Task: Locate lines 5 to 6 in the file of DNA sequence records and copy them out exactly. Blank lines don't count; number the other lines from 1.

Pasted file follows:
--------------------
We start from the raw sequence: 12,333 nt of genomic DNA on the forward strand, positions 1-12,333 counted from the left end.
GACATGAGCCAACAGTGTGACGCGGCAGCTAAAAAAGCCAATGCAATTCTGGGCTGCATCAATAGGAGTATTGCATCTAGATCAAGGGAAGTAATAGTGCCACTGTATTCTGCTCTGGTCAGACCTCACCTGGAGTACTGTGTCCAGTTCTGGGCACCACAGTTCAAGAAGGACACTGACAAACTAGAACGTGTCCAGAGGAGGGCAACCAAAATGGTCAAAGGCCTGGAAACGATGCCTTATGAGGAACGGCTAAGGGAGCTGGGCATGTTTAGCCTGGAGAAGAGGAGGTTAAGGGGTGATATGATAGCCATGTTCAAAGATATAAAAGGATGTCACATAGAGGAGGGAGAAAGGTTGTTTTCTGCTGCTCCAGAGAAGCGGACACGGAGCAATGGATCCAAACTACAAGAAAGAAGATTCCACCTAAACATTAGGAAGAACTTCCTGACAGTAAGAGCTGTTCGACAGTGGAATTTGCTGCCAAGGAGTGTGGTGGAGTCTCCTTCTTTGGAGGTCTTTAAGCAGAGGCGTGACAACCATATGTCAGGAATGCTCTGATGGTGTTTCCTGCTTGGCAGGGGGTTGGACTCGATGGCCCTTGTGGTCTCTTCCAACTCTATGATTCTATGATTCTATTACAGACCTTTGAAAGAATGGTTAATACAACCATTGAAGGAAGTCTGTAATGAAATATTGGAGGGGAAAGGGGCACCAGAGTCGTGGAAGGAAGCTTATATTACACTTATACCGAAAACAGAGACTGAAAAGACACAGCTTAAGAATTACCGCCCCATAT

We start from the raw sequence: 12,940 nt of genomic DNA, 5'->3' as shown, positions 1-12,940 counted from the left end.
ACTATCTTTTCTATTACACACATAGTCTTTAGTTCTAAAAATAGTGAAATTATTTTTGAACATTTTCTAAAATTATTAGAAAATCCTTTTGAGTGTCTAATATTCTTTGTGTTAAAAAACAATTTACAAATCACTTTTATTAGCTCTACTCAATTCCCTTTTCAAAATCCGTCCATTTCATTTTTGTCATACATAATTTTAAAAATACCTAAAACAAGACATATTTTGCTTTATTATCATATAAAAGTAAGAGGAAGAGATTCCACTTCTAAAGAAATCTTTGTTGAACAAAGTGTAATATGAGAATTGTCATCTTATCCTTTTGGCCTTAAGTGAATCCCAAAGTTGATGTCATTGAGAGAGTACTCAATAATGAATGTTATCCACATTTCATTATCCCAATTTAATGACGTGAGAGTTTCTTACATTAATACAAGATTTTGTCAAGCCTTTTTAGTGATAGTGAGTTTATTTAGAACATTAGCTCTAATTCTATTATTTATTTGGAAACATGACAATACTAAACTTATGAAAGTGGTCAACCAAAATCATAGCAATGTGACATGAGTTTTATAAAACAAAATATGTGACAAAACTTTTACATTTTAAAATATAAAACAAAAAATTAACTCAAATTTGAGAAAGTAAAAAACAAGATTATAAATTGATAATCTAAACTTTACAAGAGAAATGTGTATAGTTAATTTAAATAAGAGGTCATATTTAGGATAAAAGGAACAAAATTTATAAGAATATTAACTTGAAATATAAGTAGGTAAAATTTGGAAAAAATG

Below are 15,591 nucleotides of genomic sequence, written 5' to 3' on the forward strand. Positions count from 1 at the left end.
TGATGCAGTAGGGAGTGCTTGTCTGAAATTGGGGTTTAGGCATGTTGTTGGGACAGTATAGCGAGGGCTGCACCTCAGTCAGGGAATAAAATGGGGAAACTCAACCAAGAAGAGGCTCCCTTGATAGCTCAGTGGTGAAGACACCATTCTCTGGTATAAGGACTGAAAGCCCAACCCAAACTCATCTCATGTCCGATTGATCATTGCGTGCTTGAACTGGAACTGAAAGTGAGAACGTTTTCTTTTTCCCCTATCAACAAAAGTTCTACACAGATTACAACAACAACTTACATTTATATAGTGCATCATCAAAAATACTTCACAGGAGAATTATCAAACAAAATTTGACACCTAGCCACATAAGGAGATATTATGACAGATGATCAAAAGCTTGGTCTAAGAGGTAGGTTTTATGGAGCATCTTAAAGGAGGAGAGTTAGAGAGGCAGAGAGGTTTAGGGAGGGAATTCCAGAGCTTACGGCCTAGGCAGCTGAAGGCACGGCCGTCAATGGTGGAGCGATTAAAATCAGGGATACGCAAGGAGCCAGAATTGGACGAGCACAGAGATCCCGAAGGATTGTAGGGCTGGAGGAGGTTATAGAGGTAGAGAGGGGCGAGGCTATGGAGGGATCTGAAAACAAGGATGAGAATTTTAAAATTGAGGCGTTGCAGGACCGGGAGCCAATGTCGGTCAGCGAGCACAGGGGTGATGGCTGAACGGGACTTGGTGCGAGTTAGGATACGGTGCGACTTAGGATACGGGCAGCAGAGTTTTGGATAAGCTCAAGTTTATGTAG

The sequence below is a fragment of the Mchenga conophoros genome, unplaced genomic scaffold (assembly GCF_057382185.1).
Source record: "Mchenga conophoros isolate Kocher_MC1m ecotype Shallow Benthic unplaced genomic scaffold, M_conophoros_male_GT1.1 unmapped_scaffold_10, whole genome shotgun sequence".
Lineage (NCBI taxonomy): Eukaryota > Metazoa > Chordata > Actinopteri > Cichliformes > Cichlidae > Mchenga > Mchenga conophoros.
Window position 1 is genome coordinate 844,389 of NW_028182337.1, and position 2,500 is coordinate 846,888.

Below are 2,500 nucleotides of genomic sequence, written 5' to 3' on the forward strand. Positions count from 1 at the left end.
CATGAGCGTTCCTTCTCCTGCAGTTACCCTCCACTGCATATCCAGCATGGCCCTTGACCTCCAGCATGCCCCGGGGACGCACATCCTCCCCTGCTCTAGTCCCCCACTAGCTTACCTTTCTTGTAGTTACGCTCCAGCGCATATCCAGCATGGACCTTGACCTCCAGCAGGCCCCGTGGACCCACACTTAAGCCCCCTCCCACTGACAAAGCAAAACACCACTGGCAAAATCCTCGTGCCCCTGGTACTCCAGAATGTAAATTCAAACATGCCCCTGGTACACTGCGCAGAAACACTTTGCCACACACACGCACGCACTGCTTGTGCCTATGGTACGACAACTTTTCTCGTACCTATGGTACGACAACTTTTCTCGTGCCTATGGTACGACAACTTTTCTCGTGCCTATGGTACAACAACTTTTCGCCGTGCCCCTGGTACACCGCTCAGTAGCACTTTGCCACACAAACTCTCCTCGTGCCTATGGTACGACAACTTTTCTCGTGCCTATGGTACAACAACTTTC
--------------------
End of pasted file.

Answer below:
Below are 15,591 nucleotides of genomic sequence, written 5' to 3' on the forward strand. Positions count from 1 at the left end.
TGATGCAGTAGGGAGTGCTTGTCTGAAATTGGGGTTTAGGCATGTTGTTGGGACAGTATAGCGAGGGCTGCACCTCAGTCAGGGAATAAAATGGGGAAACTCAACCAAGAAGAGGCTCCCTTGATAGCTCAGTGGTGAAGACACCATTCTCTGGTATAAGGACTGAAAGCCCAACCCAAACTCATCTCATGTCCGATTGATCATTGCGTGCTTGAACTGGAACTGAAAGTGAGAACGTTTTCTTTTTCCCCTATCAACAAAAGTTCTACACAGATTACAACAACAACTTACATTTATATAGTGCATCATCAAAAATACTTCACAGGAGAATTATCAAACAAAATTTGACACCTAGCCACATAAGGAGATATTATGACAGATGATCAAAAGCTTGGTCTAAGAGGTAGGTTTTATGGAGCATCTTAAAGGAGGAGAGTTAGAGAGGCAGAGAGGTTTAGGGAGGGAATTCCAGAGCTTACGGCCTAGGCAGCTGAAGGCACGGCCGTCAATGGTGGAGCGATTAAAATCAGGGATACGCAAGGAGCCAGAATTGGACGAGCACAGAGATCCCGAAGGATTGTAGGGCTGGAGGAGGTTATAGAGGTAGAGAGGGGCGAGGCTATGGAGGGATCTGAAAACAAGGATGAGAATTTTAAAATTGAGGCGTTGCAGGACCGGGAGCCAATGTCGGTCAGCGAGCACAGGGGTGATGGCTGAACGGGACTTGGTGCGAGTTAGGATACGGTGCGACTTAGGATACGGGCAGCAGAGTTTTGGATAAGCTCAAGTTTATGTAG